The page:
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Captain America Lives! Omnibus (Review)

In celebration of the 4th of July and the release of Captain America: The First Avenger this month, we’re jumping into Marvel’s comic book alternate history and taking a look at the star-spangled avenger every Wednesday this month.

I have to say, I am genuinely quite pleased with how they’ve been chunking up Ed Brubaker’s well-loved run on Captain America for these oversized omnibus editions. Each of the three omnibus editions – Captain America, The Death of Captain America and, now, Captain America Lives! – represent an act in his over-arching story, with the status quo continually changing and shifting. The first set of issues closed with the assassination of Steve Rogers, while the second set saw Bucky Barnes assuming the mantle in Steve’s absence and defeating the Red Skull. So the third collection returns Steve Rogers to the Marvel Universe. Does it make me a bad person if I kinda don’t want the original character back so soon?

Stars and stripes...

From the outset, it’s clear that Bucky’s identity crisis is (mostly) resolved. While he’ll never be entirely comfortable in the role of Captain America, has accepted the title and started doing all sorts of super-hero activity. Indeed, the collection opens with two stories, Time’s Arrow and Old Friends and Enemies, which aren’t connected in any major way to the assassination of Steve Rogers, the plotting of the Red Skull or any of those big plots. Instead, these six issues (which form one larger arc rather than two smaller ones), give us an indication of what Ed Brubaker writing Bucky Barnes as Captain America might be like.

And they are good. They are very good. I would go so far as to suggest that they are the best issues of the entire omnibus, as they give Brubaker more of a chance to take Bucky a little further outside his mentor’s shadow. I really wish that there were more issues like this in this collection to be frank, as they feature exceptional characterisation and a fun international espionage feel, with China replacing Nazi Germany and Communist Russia as a viable source of potential foes for Captain America. There’s a nice pulpy conspiracy vibe going on as well (“So what doesn’t the UN want Captain America to know about?”), which plays to Brubaker’s strengths as a writer.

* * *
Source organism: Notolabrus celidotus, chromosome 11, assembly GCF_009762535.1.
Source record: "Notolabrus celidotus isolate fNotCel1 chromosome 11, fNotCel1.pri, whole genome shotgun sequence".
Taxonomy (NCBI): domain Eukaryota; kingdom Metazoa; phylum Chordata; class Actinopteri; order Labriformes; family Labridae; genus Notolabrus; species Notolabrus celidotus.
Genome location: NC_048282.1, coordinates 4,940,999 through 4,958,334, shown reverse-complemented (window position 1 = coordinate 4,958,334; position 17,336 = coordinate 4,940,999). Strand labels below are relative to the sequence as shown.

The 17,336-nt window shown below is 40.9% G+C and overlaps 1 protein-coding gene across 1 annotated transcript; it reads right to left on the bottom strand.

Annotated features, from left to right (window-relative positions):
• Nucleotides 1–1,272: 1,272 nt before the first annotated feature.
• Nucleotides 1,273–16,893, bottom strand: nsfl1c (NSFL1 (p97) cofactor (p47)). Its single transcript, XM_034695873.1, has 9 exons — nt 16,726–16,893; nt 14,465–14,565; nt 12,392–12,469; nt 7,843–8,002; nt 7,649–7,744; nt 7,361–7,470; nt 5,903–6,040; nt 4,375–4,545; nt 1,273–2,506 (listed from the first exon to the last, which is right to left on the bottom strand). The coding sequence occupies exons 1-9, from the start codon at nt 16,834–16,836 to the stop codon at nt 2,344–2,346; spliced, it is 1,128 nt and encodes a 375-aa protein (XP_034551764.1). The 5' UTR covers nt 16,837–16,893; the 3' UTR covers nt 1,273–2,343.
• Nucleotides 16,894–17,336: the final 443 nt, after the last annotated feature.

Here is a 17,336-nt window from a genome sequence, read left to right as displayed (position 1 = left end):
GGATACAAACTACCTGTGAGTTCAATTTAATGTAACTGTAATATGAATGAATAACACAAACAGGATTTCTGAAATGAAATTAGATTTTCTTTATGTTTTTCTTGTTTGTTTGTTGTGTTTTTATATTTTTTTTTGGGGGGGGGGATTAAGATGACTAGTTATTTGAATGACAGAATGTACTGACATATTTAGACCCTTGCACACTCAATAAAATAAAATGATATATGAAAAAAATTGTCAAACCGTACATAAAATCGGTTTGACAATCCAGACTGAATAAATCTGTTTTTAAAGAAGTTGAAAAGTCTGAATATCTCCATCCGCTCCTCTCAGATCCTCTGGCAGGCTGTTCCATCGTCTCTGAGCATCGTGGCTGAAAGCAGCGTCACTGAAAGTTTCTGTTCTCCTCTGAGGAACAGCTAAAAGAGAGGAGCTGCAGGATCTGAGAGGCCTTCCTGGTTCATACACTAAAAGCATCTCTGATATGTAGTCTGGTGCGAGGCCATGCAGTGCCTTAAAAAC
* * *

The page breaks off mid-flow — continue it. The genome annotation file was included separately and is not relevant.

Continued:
Ice to meet you...

However, things get a little overwhelmed once the story transitions out of this story and into setting things up for Steve Rogers’ return. It obviously seems longer when these stories are published month-on-month, but it seems like Steve was barely gone. We had one very large storyline which took up the entire previous omnibus about how difficult it would be to replace Steve, then one story in the present status quo, and then Steve is back to life again. It just seems like the potential was somewhat wasted. I do like that Brubaker is constantly setting up a new status quo (after all, Stan Lee once observed that comics work on “the illusion of change”, and that’s definitely what’s going on here), but it just feels like we barely have a chance to fully absorb everything that has happened before we’re asked to move on.

It doesn’t help that Captain America: Reborn has its fair share of problems. Is it just me, or did Bryan Hitch’s work look infinitely better (and clearer) in The Ultimates? When I heard he was working on this, I was excited, but his work here doesn’t meet those expectations. However, the artwork represents the least of the problems with Brubaker’s resurrection of Marvel’s icon star-spangled superhero. Quite simply, it doesn’t feel grand enough to serve as the climax of what has been a solidly entertaining run.

Rogers, that...

Part of the problem is the same one that Brubaker faced in writing the assassination of Steve Rogers. His saga is tied far too closely to the on-going storylines set in the Marvel Universe. I know I’ve talked about this (at length) before, but there’s really nothing more depressing than seeing a great writer’s work being undermined by editorial-mandated changes in areas that shouldn’t impact them. Brubaker’s superb momentum on the title was earlier derailed when Steve’s involvement in Civil War effectively made him a guest star in his own book as the plot built towards his eventual death. Here, the impact is more subtle, but no less disorienting.